|US8751179||19 Nov 2009||10 Jun 2014||Nintendo Co., Ltd.||Computer-readable storage medium having stored information processing program thereon, and information processing apparatus|
|US8753165||16 Jan 2009||17 Jun 2014||Mq Gaming, Llc||Wireless toy systems and methods for interactive entertainment|
|US8758136||18 Mar 2013||24 Jun 2014||Mq Gaming, Llc||Multi-platform gaming systems and methods|
|US8760397||5 Dec 2012||24 Jun 2014||Irobot Corporation||Control system for a remote vehicle|
|US8790180||1 Feb 2013||29 Jul 2014||Creative Kingdoms, Llc||Interactive game and associated wireless toy|
|US8814688||13 Mar 2013||26 Aug 2014||Creative Kingdoms, Llc||Customizable toy for playing a wireless interactive game having both physical and virtual elements|
|US8827810||12 Aug 2011||9 Sep 2014||Mq Gaming, Llc||Methods for providing interactive entertainment|
|US8834271||15 Oct 2008||16 Sep 2014||Nintendo Co., Ltd.||Game controller and game system|
|US8870655||17 Apr 2006||28 Oct 2014||Nintendo Co., Ltd.||Wireless game controllers|
|US8887547||27 Jul 2011||18 Nov 2014||Nintendo Co., Ltd.||Weight applying unit for calibration and weight applying method for calibration|
|US8888576||21 Dec 2012||18 Nov 2014||Mq Gaming, Llc||Multi-media interactive play system|
|US8905844||8 Sep 2008||9 Dec 2014||Nintendo Co., Ltd.||Storage medium storing load detecting program and load detecting apparatus|
|US8913011||11 Mar 2014||16 Dec 2014||Creative Kingdoms, Llc||Wireless entertainment device, system, and method|
|US8915785||18 Jul 2014||23 Dec 2014||Creative Kingdoms, Llc||Interactive entertainment system|
|US8961260||26 Mar 2014||24 Feb 2015||Mq Gaming, Llc||Toy incorporating RFID tracking device|
|US8961312||23 Apr 2014||24 Feb 2015||Creative Kingdoms, Llc||Motion-sensitive controller and associated gaming applications|
|US9011248||24 Mar 2011||21 Apr 2015||Nintendo Co., Ltd.||Game operating device|
|US9039533||20 Aug 2014||26 May 2015||Creative Kingdoms, Llc||Wireless interactive game having both physical and virtual elements|
|US9044671||14 Jul 2014||2 Jun 2015||Nintendo Co., Ltd.||Game controller and game system|
|US9089770 *||27 Dec 2013||28 Jul 2015||Ironburg Inventions Ltd.||Controller for video game console|
|US9149717||11 Mar 2014||6 Oct 2015||Mq Gaming, Llc||Dual-range wireless interactive entertainment device|
|US9162148||12 Dec 2014||20 Oct 2015||Mq Gaming, Llc||Wireless entertainment device, system, and method|
|US9186585||20 Jun 2014||17 Nov 2015||Mq Gaming, Llc||Multi-platform gaming systems and methods|
|US9195256||15 May 2014||24 Nov 2015||Irobot Corporation||Control system for a remote vehicle|
|US9227138||30 Dec 2014||5 Jan 2016||Nintendo Co., Ltd.||Game controller and game system|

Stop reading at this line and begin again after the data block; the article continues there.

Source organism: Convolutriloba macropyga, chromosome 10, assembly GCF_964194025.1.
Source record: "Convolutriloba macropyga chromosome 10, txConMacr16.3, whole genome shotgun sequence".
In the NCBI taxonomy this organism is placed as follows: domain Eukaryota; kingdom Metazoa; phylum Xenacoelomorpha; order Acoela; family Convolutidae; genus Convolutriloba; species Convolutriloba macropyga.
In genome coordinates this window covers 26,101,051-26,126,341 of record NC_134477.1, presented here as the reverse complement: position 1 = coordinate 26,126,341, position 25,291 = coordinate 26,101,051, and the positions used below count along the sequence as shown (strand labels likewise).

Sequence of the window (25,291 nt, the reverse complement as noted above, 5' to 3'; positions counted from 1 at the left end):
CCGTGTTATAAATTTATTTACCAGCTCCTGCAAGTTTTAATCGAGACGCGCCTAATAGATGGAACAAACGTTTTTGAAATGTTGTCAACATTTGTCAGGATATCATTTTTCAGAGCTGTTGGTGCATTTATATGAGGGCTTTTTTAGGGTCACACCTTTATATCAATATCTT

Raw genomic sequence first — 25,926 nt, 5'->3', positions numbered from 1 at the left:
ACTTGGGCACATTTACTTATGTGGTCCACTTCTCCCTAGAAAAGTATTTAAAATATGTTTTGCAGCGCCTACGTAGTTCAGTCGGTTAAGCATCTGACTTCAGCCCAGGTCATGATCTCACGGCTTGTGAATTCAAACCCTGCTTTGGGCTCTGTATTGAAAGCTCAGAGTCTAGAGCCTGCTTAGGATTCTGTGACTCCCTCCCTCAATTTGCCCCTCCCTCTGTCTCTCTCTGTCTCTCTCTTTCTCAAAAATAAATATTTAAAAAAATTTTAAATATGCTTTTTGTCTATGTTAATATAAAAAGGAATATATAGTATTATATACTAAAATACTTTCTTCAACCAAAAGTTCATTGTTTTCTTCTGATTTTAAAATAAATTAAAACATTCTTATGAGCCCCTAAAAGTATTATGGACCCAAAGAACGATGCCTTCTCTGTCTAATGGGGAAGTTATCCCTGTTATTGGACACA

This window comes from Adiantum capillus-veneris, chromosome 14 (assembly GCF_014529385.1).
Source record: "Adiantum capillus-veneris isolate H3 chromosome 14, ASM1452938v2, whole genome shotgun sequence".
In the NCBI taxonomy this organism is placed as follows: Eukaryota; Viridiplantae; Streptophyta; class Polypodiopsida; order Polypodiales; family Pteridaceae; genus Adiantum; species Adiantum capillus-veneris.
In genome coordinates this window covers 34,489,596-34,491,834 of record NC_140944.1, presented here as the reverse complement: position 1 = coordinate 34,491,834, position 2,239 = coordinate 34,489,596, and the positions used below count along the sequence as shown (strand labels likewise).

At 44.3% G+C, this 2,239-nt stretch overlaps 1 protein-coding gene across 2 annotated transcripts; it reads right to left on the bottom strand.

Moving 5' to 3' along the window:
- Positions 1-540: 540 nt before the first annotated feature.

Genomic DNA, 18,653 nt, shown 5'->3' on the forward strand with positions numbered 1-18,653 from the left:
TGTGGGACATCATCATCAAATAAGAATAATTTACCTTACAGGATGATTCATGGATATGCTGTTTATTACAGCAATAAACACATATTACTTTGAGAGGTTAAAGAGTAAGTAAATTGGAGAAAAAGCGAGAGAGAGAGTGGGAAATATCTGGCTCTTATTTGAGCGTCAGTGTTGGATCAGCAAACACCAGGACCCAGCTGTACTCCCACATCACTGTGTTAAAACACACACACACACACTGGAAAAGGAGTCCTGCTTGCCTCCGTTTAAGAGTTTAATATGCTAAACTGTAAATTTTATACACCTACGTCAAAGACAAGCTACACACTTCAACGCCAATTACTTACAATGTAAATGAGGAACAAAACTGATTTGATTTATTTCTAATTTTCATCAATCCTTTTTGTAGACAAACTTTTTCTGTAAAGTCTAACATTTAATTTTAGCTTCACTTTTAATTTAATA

|US20010035906 *||19 Jan 2001||1 Nov 2001||Izumi Fukuda||Entertainment apparatus, storage medium and object display method|
|US20010039207 *||2 May 2001||8 Nov 2001||Atsushi Horigami||Method, video game device, and program for controlling game character|
|US20020053083 *||29 Oct 2001||2 May 2002||Kent Massey||Methods and apparatus for presenting a digital video work customized to viewer preferences|
|US20020053089 *||29 Oct 2001||2 May 2002||Kent Massey||Methods and apparatus for presenting interactive entertainment|
|US20030234764 *||7 Mar 2003||25 Dec 2003||Calsonic Kansei Corporation||Input apparatus for vehicle-installed instruments|
|US20040224775 *||9 Feb 2004||11 Nov 2004||Leapfrog Enterprises, Inc.||Interactive handheld apparatus with stylus|
|US20050037327 *||9 Feb 2004||17 Feb 2005||Lepfrog Enterprises,Inc.||Interactive hand held apparatus with stylus|
|US20050174337 *||10 Feb 2005||11 Aug 2005||Nielsen Paul S.||Electronic handheld drawing and gaming system using television monitor|
|US20050176501 *||10 Feb 2004||11 Aug 2005||Ethan Wood||Handheld pinball game having a changeable display|
|US20060188861 *||13 Apr 2006||24 Aug 2006||Leapfrog Enterprises, Inc.||Interactive hand held apparatus with stylus|
|US20080014835 *||13 Jul 2007||17 Jan 2008||Creative Kingdoms, Llc||Apparatus and methods for providing interactive entertainment|
|US20080048991 *||31 Jul 2007||28 Feb 2008||Leapfrog Enterprises, Inc.||Display apparatus for teaching writing|
|US20080266254 *||24 Apr 2007||30 Oct 2008||Irobot Corporation||Control System for a Remote Vehicle|
|US20080275667 *||18 Jun 2007||6 Nov 2008||Nintendo Co., Ltd.|
|US20090179873 *||16 Jul 2009||Wood Michael C||Interactive hand held apparatus with stylus|
|US20090295724 *||3 Dec 2009||Wen-Feng Cheng||Adjustable torque joystick|
|US20100124634 *||8 Jul 2009||20 May 2010||Slotta Mark R||Cushioned cap with annular portion and method for forming same|
|US20100309117 *||13 Jul 2010||9 Dec 2010||Nintendo Co., Ltd|
|US20110109549 *||25 Oct 2010||12 May 2011||Irobot Corporation||Control System for a Remote Vehicle|
|US20110238368 *||29 Sep 2011||Nintendo Co., Ltd.|
|US20120322553 *||20 Dec 2012||Ironburg Inventions Ltd.||Controller for video game console|
|US20140113723 *||27 Dec 2013||24 Apr 2014||Ironburg Inventions Ltd.||Controller for Video Game Console|
|U.S. Classification||463/38, 463/37, 345/161, 345/156|
|International Classification||A63F13/06, G05G9/047, G06F3/01, G06F3/00|
|Cooperative Classification||G05G9/047, G06F2203/015, G05G2009/04777, A63F2300/1043, A63F13/06, G05G2009/0474, A63F2300/206, A63F2300/636, G06F3/016, G05G2009/04759|
|European Classification||A63F13/06, G05G9/047, G06F3/01F|
|16 Nov 2004||FPAY||Fee payment|
Year of fee payment: 4
|14 Nov 2008||FPAY||Fee payment|
Year of fee payment: 8
|4 Oct 2012||FPAY||Fee payment|
Year of fee payment: 12